Older and blind taxpayers. For 2019, the additional standard deduction for married taxpayers 65 or over or blind will be $1,300 (same as for 2018). For a single taxpayer or head of household who is 65 or over or blind, the additional standard deduction for 2019 will be $1,650 (up from $1,600 for 2018).

Capital gains.  For 2019, the capital gains tax rates will be as follows:

The 0% capital gains rate applies to adjusted net capital gain of up to:

  • . . . Joint returns and surviving spouses—$78,750 (up from $77,200 for 2018)
  • . . . Married taxpayers filing separately—$39,350 (up from $38,600 for 2018)
  • . . . Heads of household—$52,750 (up from $51,700 for 2018)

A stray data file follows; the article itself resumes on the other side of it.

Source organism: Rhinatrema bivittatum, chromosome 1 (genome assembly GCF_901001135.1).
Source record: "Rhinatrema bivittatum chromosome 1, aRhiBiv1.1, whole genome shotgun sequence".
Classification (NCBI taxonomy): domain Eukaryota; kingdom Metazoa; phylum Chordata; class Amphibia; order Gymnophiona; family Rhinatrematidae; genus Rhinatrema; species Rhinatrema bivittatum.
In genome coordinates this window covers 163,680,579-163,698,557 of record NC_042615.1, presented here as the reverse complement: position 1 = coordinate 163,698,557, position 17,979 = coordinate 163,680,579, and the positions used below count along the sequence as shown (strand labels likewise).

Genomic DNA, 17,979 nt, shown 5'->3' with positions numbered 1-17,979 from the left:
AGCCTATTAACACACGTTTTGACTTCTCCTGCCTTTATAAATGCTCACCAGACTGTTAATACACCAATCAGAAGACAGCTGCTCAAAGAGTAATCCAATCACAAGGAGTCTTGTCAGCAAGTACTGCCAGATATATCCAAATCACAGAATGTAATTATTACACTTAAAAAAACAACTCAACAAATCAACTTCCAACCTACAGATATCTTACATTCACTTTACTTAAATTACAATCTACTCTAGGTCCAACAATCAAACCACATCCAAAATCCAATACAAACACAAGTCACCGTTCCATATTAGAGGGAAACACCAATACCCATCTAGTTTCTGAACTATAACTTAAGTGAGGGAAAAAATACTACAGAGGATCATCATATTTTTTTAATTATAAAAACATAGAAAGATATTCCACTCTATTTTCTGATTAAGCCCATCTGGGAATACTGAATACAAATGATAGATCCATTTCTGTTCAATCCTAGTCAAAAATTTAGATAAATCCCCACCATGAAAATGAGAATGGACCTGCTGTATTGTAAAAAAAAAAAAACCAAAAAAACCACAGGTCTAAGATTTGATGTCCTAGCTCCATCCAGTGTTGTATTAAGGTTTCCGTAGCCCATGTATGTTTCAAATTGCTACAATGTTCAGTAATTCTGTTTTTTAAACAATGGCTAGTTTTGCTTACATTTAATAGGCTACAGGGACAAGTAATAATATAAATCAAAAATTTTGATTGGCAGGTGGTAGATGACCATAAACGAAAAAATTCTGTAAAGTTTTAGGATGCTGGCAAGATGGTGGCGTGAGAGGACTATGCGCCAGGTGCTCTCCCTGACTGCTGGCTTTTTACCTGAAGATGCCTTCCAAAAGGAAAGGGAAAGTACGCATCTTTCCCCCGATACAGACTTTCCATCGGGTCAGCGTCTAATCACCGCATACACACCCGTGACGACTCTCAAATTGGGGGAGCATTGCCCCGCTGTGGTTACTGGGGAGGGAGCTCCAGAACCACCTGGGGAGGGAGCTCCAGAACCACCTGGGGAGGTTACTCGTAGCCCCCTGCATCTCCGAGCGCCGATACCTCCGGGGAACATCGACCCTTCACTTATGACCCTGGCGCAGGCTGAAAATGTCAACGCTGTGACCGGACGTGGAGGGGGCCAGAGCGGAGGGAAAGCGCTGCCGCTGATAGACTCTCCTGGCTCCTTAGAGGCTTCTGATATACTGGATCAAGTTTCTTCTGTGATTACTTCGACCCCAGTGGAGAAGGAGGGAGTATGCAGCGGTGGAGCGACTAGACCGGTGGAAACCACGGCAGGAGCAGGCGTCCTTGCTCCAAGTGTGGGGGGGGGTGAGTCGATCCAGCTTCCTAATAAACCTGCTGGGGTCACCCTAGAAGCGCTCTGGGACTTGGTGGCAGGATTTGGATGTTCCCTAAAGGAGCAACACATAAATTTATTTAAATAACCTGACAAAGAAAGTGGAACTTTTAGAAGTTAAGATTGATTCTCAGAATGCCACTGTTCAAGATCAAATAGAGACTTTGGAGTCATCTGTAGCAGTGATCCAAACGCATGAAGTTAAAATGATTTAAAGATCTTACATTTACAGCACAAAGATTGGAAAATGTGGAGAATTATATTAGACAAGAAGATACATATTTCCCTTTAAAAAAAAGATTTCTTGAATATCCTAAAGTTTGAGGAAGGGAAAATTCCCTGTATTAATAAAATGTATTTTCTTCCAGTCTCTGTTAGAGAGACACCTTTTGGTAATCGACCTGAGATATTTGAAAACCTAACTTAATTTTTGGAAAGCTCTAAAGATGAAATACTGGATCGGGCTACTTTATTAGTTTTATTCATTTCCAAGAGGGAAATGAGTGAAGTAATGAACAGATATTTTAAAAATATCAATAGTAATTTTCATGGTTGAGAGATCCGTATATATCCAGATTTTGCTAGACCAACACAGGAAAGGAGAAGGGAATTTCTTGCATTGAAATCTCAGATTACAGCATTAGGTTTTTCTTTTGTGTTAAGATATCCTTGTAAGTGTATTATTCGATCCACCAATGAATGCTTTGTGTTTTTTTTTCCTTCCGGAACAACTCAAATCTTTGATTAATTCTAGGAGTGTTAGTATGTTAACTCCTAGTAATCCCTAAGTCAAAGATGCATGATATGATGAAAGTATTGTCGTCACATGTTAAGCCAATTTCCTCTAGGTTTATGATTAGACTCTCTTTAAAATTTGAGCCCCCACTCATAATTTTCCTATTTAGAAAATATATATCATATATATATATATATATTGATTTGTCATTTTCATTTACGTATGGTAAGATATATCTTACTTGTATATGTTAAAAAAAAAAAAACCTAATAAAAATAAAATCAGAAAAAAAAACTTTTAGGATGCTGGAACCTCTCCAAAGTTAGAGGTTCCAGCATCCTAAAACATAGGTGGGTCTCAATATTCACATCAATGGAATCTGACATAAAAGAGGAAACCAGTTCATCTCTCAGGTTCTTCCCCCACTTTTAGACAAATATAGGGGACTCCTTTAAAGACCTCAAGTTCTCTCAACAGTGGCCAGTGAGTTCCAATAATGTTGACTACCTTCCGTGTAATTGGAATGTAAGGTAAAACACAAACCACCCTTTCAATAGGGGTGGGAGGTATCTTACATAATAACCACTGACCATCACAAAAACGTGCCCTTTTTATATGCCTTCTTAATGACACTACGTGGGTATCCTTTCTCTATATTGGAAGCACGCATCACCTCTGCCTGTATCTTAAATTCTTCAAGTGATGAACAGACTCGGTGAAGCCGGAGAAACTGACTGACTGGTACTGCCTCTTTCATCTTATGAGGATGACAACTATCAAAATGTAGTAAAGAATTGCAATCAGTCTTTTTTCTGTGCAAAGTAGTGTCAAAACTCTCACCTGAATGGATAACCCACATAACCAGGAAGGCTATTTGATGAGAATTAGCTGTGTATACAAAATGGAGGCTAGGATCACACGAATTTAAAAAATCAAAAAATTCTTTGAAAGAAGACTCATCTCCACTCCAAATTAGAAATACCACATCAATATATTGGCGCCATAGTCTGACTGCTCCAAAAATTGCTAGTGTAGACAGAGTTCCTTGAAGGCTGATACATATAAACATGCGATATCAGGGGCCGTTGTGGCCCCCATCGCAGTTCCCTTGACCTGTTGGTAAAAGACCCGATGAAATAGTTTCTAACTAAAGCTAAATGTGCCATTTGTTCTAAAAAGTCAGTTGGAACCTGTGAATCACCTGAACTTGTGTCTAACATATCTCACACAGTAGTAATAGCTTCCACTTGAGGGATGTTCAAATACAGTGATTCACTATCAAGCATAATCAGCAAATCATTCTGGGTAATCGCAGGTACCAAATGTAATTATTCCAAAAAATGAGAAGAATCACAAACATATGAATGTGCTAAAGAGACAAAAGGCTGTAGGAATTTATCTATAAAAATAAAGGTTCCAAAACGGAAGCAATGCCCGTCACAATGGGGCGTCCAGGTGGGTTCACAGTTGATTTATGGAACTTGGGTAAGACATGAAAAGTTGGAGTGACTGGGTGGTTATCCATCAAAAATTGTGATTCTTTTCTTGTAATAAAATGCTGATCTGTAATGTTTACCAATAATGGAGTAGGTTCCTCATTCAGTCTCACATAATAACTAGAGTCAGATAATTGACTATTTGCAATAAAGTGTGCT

• . . . Single filers—$39,350 (up from $38,600 for 2018)
  • . . . Estates and trusts—$2,650 (up from $2,600 for 2018)

The 15% capital gains tax rate applies to adjusted net capital gain over the amount subject to the 0% rate, and up to:

  • . . . Joint returns and surviving spouses—$488,850 (up from $479,000 for 2018)
  • . . . Married taxpayers filing separately—$244,400 (up from $239,500 for 2018)
  • . . . Heads of household—$461,700 (up from $452,400 for 2018)
  • . . . Single filers—$434,550 (up from $425,800 for 2018)
  • . . . Estates and trusts—$12,950 (up from $12,700 for 2018)

The 20% capital gains tax rate applies to adjusted net capital gain over the above 15%-maximum amounts.

Kiddie tax. The exemption from the kiddie tax for 2019 will be $2,200 (up from $2,100 for 2018). A parent will be able to elect to include a child’s income on the parent’s return for 2019 if the child’s income is more than $1,100 and less than $11,000 (up from $1,050 and $10,500 for 2018).